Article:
A former bookkeeper of US winemaker and consultant Paul Hobbs has been charged with embezzling more than US$190,000 while working at his winery in Napa Valley, according to court documents filed on Wednesday. Turner stands accused of taking money in sums of about $1,000 on a regular basis over a six year period, from 2010 to 2016. The theft was uncovered by another employee last spring and Turner was later fired and arraigned on embezzlement and forgery charges. Turner admitted the theft to her ex-employer and has already paid back the money, claiming that the embezzlement was driven by her addiction to gambling.
[T]he woman accused of embezzling more than $257,000 from the Hepzibah Public Service District, has struggled with an addiction to gambling, her attorney claims. Tom Dyer also says that his client will not dispute the charge. People in the community say Metz was always a friendly face at the PSD and someone who donated to the local church. “She seemed like a nice lady when you go down and pay her the bills,” Louie Marra said. “I was shocked this morning when I saw it.” Behind the shock, sits anger. “I don’t think [gambling] should be an excuse for her to take it from the people who are trying to make it out in the world,” said Joyce Jones, who pays her utility bills with cash.
A former senior manager at First Tennessee Bank who unlawfully obtained nearly $1 million in funds to feed his gambling habit was sentenced to a three-year prison term Monday in U.S. District Court in Greeneville. Miller was sentenced by Judge J. Ronnie Greer. He remains free on bond and will begin serving his prison term when he is assigned to a facility by the U.S. Bureau of Prisons. Miller lost more than $967,573 gambling on sports betting websites like DraftKings and FanDuel, diverting funds from bank accounts to gamble on a daily basis, according to statements today at his sentencing hearing in federal court. As part of the plea agreement with the government, Miller was ordered by Greer to pay restitution of $1,086,287. Miller was also sentenced to five years of suervised release after he gets out of prison.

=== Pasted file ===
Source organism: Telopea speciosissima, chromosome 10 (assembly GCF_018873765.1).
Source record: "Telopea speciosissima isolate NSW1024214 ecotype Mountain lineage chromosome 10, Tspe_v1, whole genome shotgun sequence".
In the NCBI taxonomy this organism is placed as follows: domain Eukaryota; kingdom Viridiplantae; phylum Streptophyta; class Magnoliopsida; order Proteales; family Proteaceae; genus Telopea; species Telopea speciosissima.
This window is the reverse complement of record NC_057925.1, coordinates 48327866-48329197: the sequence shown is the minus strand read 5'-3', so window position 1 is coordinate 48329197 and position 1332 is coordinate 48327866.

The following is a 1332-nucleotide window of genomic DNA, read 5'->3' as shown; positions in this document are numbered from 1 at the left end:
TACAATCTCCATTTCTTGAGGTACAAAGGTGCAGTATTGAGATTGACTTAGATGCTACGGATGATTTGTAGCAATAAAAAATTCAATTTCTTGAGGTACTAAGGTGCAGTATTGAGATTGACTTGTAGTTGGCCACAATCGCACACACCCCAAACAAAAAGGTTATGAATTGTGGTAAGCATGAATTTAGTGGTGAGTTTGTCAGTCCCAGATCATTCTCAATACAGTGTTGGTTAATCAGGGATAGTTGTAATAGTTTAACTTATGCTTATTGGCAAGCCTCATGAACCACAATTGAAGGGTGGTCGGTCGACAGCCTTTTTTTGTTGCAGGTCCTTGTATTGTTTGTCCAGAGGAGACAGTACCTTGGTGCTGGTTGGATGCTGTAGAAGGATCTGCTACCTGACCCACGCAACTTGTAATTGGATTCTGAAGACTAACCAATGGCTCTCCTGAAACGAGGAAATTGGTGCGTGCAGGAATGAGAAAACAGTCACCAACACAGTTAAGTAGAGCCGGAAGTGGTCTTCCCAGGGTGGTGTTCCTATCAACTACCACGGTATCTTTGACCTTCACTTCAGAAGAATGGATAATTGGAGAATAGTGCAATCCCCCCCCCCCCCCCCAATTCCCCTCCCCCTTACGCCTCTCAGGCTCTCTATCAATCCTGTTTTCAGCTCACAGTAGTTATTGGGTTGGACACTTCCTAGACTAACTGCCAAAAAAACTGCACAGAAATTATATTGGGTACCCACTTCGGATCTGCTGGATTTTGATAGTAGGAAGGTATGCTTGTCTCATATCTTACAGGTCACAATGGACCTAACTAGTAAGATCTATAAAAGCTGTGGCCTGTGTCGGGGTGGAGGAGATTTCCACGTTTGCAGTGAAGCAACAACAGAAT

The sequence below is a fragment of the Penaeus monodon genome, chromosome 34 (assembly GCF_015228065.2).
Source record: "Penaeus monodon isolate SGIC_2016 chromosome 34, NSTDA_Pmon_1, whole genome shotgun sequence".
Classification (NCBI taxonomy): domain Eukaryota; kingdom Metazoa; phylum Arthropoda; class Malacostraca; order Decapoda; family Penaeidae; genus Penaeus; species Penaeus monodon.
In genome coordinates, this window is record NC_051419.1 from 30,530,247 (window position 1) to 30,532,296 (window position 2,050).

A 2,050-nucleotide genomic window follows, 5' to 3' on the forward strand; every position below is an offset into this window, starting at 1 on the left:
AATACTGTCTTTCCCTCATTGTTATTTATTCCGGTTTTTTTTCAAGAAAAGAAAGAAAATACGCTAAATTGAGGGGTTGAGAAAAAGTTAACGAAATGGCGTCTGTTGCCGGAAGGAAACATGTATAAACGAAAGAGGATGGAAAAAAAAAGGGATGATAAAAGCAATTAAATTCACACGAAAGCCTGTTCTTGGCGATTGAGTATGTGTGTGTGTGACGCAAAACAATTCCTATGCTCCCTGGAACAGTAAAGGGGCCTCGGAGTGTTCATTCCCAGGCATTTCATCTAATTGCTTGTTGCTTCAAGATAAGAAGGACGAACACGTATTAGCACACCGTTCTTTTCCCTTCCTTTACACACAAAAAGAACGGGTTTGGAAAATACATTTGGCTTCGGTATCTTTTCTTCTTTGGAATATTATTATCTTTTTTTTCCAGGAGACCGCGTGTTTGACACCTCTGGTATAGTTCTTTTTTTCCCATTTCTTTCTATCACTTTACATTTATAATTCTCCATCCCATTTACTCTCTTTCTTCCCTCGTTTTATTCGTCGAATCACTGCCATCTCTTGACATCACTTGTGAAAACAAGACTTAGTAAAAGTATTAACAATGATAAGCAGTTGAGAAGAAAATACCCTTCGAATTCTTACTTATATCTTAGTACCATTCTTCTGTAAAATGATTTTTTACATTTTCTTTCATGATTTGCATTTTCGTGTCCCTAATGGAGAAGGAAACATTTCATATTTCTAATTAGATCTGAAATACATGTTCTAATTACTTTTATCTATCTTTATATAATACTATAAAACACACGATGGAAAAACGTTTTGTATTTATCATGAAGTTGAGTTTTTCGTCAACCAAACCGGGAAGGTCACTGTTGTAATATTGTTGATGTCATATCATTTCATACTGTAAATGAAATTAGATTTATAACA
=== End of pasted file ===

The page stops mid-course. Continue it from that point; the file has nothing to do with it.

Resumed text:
A woman arrested in Overland Park has been charged in federal court with stealing nearly $100,000 from a casino on a U.S. naval base in Japan.When federal authorities arrested Creseni this year, they first detained her for allegedly overstaying her visa. On Monday, she faced a federal charge of theft of public money, according to the U.S. Attorney’s Office for the Western District of Missouri. According to court documents, Creseni, a Filipino national, had worked at the naval base in various positions since 2000. In 2015, she was the lead cashier in the game and slot room at the base’s Morale, Welfare and Recreation center. The Yokosuka base is the Navy’s largest in Asia. A similar theft at another base was reported in 2010, when $67,000 went missing from a club at Naval Air Facility Atsugi in Japan, according to the Stars and Stripes newspaper.
A solicitor with an unblemished 38-year career has been struck off the roll after the Solicitors Disciplinary Tribunal found he had acted dishonestly when using money on his firm’s client account to feed a sudden and short-lived gambling addiction. In 2016, following the deaths of a colleague and of a close friend, mounting work pressures and difficulties in the wake of a negligence claim against the firm, Sedgley turned to online gambling. In the space of two months between 15 February and 16 April 2016, the 66-year-old solicitor made 59 transfers totalling more than £1.2m from the firm’s client account to his own personal account. ‘A serious aggravating factor, of course, was that the respondent’s conduct had been dishonest. It was deliberate, calculated, and repeated,’ the tribunal said.
Kingman, Arizona, has sued its former interim finance director for $1.1 million it claims she embezzled during eight years to pay off gambling debts at Nevada casinos and other bills. Investigations began in September 2015, after Richards’ bank tipped off the Arizona Attorney General’s Office and Immigrations and Customs Enforcement Homeland Security Investigations to “highly unusual activity involving Ms. Richards’ bank accounts,” according to the complaint. When in November 2015 the state and feds informed the city of widespread fraud, it fired Richards immediately and fired Heinfeld & Meech a week later.
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